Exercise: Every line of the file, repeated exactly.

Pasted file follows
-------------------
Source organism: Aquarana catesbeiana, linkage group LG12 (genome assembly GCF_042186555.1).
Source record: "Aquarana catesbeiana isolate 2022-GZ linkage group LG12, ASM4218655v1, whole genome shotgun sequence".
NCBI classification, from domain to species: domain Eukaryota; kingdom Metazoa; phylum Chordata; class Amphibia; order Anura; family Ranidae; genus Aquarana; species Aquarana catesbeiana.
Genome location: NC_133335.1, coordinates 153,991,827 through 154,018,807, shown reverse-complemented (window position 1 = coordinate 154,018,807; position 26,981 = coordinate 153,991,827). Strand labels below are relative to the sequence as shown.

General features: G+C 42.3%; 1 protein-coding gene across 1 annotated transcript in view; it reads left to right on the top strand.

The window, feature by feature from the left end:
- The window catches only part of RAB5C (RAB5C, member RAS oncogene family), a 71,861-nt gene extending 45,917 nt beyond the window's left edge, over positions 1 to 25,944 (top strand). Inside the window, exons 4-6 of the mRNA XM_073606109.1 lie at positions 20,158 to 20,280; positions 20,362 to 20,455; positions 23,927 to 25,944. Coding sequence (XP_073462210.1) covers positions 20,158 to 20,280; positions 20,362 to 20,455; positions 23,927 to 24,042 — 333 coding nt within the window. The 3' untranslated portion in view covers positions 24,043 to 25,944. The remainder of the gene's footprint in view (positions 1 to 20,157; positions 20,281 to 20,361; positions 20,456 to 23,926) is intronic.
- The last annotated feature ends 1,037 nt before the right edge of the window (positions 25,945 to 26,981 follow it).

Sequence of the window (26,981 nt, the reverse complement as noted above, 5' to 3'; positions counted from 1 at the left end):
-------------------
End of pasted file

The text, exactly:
Source organism: Aquarana catesbeiana, linkage group LG12 (genome assembly GCF_042186555.1).
Source record: "Aquarana catesbeiana isolate 2022-GZ linkage group LG12, ASM4218655v1, whole genome shotgun sequence".
NCBI classification, from domain to species: domain Eukaryota; kingdom Metazoa; phylum Chordata; class Amphibia; order Anura; family Ranidae; genus Aquarana; species Aquarana catesbeiana.
Genome location: NC_133335.1, coordinates 153,991,827 through 154,018,807, shown reverse-complemented (window position 1 = coordinate 154,018,807; position 26,981 = coordinate 153,991,827). Strand labels below are relative to the sequence as shown.

General features: G+C 42.3%; 1 protein-coding gene across 1 annotated transcript in view; it reads left to right on the top strand.

The window, feature by feature from the left end:
- The window catches only part of RAB5C (RAB5C, member RAS oncogene family), a 71,861-nt gene extending 45,917 nt beyond the window's left edge, over positions 1 to 25,944 (top strand). Inside the window, exons 4-6 of the mRNA XM_073606109.1 lie at positions 20,158 to 20,280; positions 20,362 to 20,455; positions 23,927 to 25,944. Coding sequence (XP_073462210.1) covers positions 20,158 to 20,280; positions 20,362 to 20,455; positions 23,927 to 24,042 — 333 coding nt within the window. The 3' untranslated portion in view covers positions 24,043 to 25,944. The remainder of the gene's footprint in view (positions 1 to 20,157; positions 20,281 to 20,361; positions 20,456 to 23,926) is intronic.
- The last annotated feature ends 1,037 nt before the right edge of the window (positions 25,945 to 26,981 follow it).

Sequence of the window (26,981 nt, the reverse complement as noted above, 5' to 3'; positions counted from 1 at the left end):